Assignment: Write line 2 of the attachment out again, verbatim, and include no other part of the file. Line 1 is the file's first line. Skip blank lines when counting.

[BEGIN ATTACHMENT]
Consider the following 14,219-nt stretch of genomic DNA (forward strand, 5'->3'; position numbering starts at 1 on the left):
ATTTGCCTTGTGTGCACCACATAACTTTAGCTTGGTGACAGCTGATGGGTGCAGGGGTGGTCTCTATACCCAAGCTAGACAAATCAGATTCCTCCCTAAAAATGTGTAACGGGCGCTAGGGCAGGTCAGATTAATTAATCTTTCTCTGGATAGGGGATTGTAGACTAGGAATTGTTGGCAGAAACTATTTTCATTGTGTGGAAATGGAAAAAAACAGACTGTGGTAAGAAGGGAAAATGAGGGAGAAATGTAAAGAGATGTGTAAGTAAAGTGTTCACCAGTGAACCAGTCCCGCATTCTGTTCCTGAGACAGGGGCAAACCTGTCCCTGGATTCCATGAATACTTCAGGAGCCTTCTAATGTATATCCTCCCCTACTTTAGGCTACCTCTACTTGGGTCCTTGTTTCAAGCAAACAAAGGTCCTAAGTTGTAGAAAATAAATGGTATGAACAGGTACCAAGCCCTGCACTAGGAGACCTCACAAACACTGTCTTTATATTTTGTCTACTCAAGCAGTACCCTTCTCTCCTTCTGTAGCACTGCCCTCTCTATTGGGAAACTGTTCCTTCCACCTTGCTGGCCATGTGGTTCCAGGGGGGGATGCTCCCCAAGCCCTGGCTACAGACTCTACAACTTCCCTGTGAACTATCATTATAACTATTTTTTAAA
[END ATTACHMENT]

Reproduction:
ATTTGCCTTGTGTGCACCACATAACTTTAGCTTGGTGACAGCTGATGGGTGCAGGGGTGGTCTCTATACCCAAGCTAGACAAATCAGATTCCTCCCTAAAAATGTGTAACGGGCGCTAGGGCAGGTCAGATTAATTAATCTTTCTCTGGATAGGGGATTGTAGACTAGGAATTGTTGGCAGAAACTATTTTCATTGTGTGGAAATGGAAAAAAACAGACTGTGGTAAGAAGGGAAAATGAGGGAGAAATGTAAAGAGATGTGTAAGTAAAGTGTTCACCAGTGAACCAGTCCCGCATTCTGTTCCTGAGACAGGGGCAAACCTGTCCCTGGATTCCATGAATACTTCAGGAGCCTTCTAATGTATATCCTCCCCTACTTTAGGCTACCTCTACTTGGGTCCTTGTTTCAAGCAAACAAAGGTCCTAAGTTGTAGAAAATAAATGGTATGAACAGGTACCAAGCCCTGCACTAGGAGACCTCACAAACACTGTCTTTATATTTTGTCTACTCAAGCAGTACCCTTCTCTCCTTCTGTAGCACTGCCCTCTCTATTGGGAAACTGTTCCTTCCACCTTGCTGGCCATGTGGTTCCAGGGGGGGATGCTCCCCAAGCCCTGGCTACAGACTCTACAACTTCCCTGTGAACTATCATTATAACTATTTTTTAAA